42. To shay Shipley hasn’t moved much isn’t exactly accurate since it went Labour in 97 and was only narrowly won back by the Tories in 2005. Philip Davies is clearly the right sort of candidate for that seat as it now appears to be rock solidly Tory again.

  43. ‘To shay Shipley hasn’t moved much isn’t exactly accurate since it went Labour in 97 and was only narrowly won back by the Tories in 2005. ‘

    Ditto Calder Valley

    Neither that nor Shipley are really comparable to Halifax given they have gone with the flow electorally

  44. But’s its less a case of it holding up well and more a case of it ebbing and flowing from Tory to Labour and back again with the electoral tide as it were

    Up until 2010 when the Lib Dems did disproportionately well, Calder Valley was a classic bellwether seat

  45. ‘Colne Valley has always struck me as West Yorkshire’s most interesting constituency’

    In some ways it is and on initial look would suggest it’s quite ahead of its time as one of those WWC post-industrial, part rural seats where then electorate shifted their loyalties from Labour to Conservative decades before similar seats started doing the same

    But during much of the post war period this was a Labour/Liberal marginal – with the Liberals winning in 1966 and 1974

    Also there were significant boundary changes in the 1980s when it was merged with Huddersfield West – an equally unpredictable seat that voted Liberal in 1950, Labour in 1964 and then Tory in 1979

  46. Would you say it’s comparable to Penistone & Stocksbridge, Bishop Auckland, Wrexham, Clwyd South, North East Derbyshire or Newcastle-under-Lyme?

    Politically I wouldn’t say it’s similar to any of them but demographically of those seats I’d guess it’s probably most comparable to either North East Derbyshjire or Penistone & Stocksbrige given its mining tradition and part rural/remote nature – although ti be honest I don’t really know either of those areas particularly well

    On a side note the late Geoffrey Dickens actually won Huddersfield West for the Tories in 1979 and yet managed to find a new seat on the Western side of the Pennines in Lancashire after the 1983 boundary changes whereas the Tories didn’t take Colne Valley until 1987.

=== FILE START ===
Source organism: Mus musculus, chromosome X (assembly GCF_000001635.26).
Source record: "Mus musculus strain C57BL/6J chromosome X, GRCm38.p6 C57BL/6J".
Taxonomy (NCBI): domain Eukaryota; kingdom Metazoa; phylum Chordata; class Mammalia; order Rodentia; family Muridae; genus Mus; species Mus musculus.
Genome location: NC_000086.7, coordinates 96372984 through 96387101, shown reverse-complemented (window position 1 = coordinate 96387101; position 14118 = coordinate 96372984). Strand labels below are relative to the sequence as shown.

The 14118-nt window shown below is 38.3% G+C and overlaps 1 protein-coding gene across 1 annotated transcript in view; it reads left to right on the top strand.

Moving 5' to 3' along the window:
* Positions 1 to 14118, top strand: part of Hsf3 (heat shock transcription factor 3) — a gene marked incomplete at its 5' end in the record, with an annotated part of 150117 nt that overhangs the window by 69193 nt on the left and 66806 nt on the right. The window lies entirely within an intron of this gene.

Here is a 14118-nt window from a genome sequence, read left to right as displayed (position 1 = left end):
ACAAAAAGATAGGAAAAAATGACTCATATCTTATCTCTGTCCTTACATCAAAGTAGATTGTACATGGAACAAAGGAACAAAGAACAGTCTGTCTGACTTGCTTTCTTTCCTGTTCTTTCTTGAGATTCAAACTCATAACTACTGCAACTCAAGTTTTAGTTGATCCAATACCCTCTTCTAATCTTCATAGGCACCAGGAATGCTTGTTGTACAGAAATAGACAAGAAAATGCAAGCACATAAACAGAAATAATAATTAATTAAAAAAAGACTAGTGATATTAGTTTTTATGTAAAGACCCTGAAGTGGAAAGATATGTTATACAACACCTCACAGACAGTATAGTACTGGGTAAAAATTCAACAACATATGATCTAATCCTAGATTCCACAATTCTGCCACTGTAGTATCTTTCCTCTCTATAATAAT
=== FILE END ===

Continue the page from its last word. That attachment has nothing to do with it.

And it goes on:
Dickens; seat was Littleborough & Saddleworth which has actually been recreated in the new boundary proposals – although it now has a notional Labour majority – whereas Colne Valley looks increasingly secure for the staunch Eurosceptic Tory Jason McCartney – who himself is an ex member of the Liberal Alliance/SDP

  47. MP-R – true re West Yorks.

    Although re Batley, the Tory vote held up there as well into the 1990s (due to Elizabeth Peacock). It fell away since then and won’t have been aided by the Tories fielding an Asian PPC there last time either.

    I agree re L & S being winnable with the right candidate and more so under May than DC – I remember the By-election just and it seemed to be one of the few places still with proud Northern WWC Tories even in the 1990s. The Tory PPC in the By-election had a camp Lancashire accent which I recall on NW News too. Although it may just be a local peculiarity as in where men call other men ‘flower’ etc.

  48. “I think seats like Forest of Dean and Colne Valley are more post-industrial than seats like North East Derbyshire or Penistone.”

    Colne Valley was a textile seat rather than a mining seat. So much stronger for the Tories historically, just like other mill towns in both Lancs and Yorkshire.

  49. ‘I agree re L & S being winnable with the right candidate and more so under May than DC – I remember the By-election just and it seemed to be one of the few places still with proud Northern WWC Tories even in the 1990s. The Tory PPC in the By-election had a camp Lancashire accent which I recall on NW News too’

    No Tory would have been able to win that seat at that time – 1995 – the nadir of Tory fortunes

    The 20% drop in the Tory vote was actually relatively modest compard to the 32% drop in Christchurch, the 30% drop in Newbury and the 25% in Eastleigh

    Especially given that the seat was one of the few three-way marginals

    I would say this looks on paper one of the Tories most likely gains in 2020

Leave a Reply

NB: Before commenting please make sure you are familiar with the Comments Policy. UKPollingReport is a site for non-partisan discussion of polls.

You are not currently logged into UKPollingReport. Registration is not compulsory, but is strongly encouraged. Either login here, or register here (commenters who have previously registered on the Constituency Guide section of the site *should* be able to use their existing login)